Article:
Article from Issue 220/2019

This month, Graham discovered the spontaneous knotting of an agitated string while trying to untangle the mess of wires behind his PC and quickly gave up.

Hacker desktop


We admit this choice is mostly for the eye candy rather than the functionality. But this has to be one of the best looking and most original desktop replacements you can use on your Linux box. Its appearance is surely what we all imagined computer interfaces would look in the same year that Blade Runner was set – a combination of 1980s retro vectors with a touch interface, and waveforms for no other reason than they just look good. eDEX-UI is all of this and more. It calls itself a "desktop application resembling a sci-fi computer interface," and it has taken more than naming inspiration from the DEX-UI interface in the Tron: Legacy film sequel to the original Tron. If you've not seen the film, the user interface (UI) feels a lot like something from the XCOM: Enemy Unknown game or the famous touch interface in Minority Report. Back on Linux, the launch animation is a faux-retro boot sequence that ironically looks just like a booting Linux box. You then get a personalized welcome message, also uncanny, before the main application appears in its high-DPI vector glory.

The functional part of the UI is a terminal placed in top center of the full-screen display. This is your default terminal, and you can switch between various tabs using the buttons above. As this really is your default terminal, it's perfectly possible to do real work here and forget that the terminal is really embedded within a selection of constantly moving and updating panes. On first glance, these panes look like graphical frippery, but they turn out to be both useful and interesting. In the top left, for example, is the time and details about your uptime, date, and CPU usage. Beneath these is a graphical memory map showing which sections of your computer's memory are being used. Over on the right is a vectorized rotating 3D image of Earth with small pins placed in specific geographical locations; these turn out to be the endpoints of your current Internet connections. We were able to connect to servers where we know their geographical location and confirm the accuracy. It's surprisingly useful to see to where your computer is currently connected. Something like this would be useful outside of eDEX-UI, especially if you're concerned about what servers are being accessed by your various services.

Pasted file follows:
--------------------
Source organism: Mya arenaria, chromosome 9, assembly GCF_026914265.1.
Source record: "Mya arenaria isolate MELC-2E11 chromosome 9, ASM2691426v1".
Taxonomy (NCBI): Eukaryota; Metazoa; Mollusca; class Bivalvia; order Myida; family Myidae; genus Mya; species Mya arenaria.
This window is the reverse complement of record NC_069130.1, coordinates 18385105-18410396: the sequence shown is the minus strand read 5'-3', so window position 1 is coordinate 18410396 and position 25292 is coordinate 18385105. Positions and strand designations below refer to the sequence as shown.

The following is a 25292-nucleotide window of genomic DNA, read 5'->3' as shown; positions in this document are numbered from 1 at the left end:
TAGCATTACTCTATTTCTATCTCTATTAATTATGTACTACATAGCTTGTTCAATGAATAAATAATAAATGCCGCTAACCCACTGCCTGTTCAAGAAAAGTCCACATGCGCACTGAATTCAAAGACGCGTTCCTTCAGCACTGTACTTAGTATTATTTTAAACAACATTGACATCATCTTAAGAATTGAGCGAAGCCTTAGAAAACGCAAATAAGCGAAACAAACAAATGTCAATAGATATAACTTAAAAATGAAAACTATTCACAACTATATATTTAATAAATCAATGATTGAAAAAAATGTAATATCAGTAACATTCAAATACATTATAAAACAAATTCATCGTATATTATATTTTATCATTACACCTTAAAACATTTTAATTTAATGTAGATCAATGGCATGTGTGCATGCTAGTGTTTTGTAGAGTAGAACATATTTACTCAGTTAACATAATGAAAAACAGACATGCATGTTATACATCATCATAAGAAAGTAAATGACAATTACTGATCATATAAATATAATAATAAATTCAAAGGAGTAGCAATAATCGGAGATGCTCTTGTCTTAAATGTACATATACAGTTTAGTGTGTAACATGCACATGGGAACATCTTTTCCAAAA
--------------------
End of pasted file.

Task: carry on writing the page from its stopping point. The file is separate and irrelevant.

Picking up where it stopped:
The lower third of the display contains a graphical file manager and a keyboard. The keys on the keyboard light up as you type, but you can also use the mouse to click on the keyboard to generate input. The keyboard is comprehensive enough to include the cursors and function keys and works perfectly if you're using a touch screen or VNC to Android. The file browser does exactly what you'd expect and lets you click around your local files and folders just as you might with Dolphin. It currently lacks integration with the command line, but it's useful for viewing your current working directory's contents. The whole application actually feels very effective. While it's currently a CPU hog on a high-resolution display, we'd love to see a less resource-hungry version that could potentially replace the desktop completely.

Project Website

1 Local details: Time, date, and charge state, above CPU usage charts. 2  Terminal: Your default terminal appears here. 3 Terminal instances: Use these buttons to switch between different terminal tabs. 4 Network: Reports your status, connection speed, IP address, and ping. 5 Geolocation: See your location, and the physical location of your connections, on a rotating vector globe. 6 Network traffic: Tracks both the data coming in and the data leaving your computer. 7 Touch keyboard: Use a touch screen or mouse to type without a physical keyboard. 8 File manager: Browse your local filesystem. 9 Task monitor: See which processes are taking the most resources, and visualize how much memory is being used.

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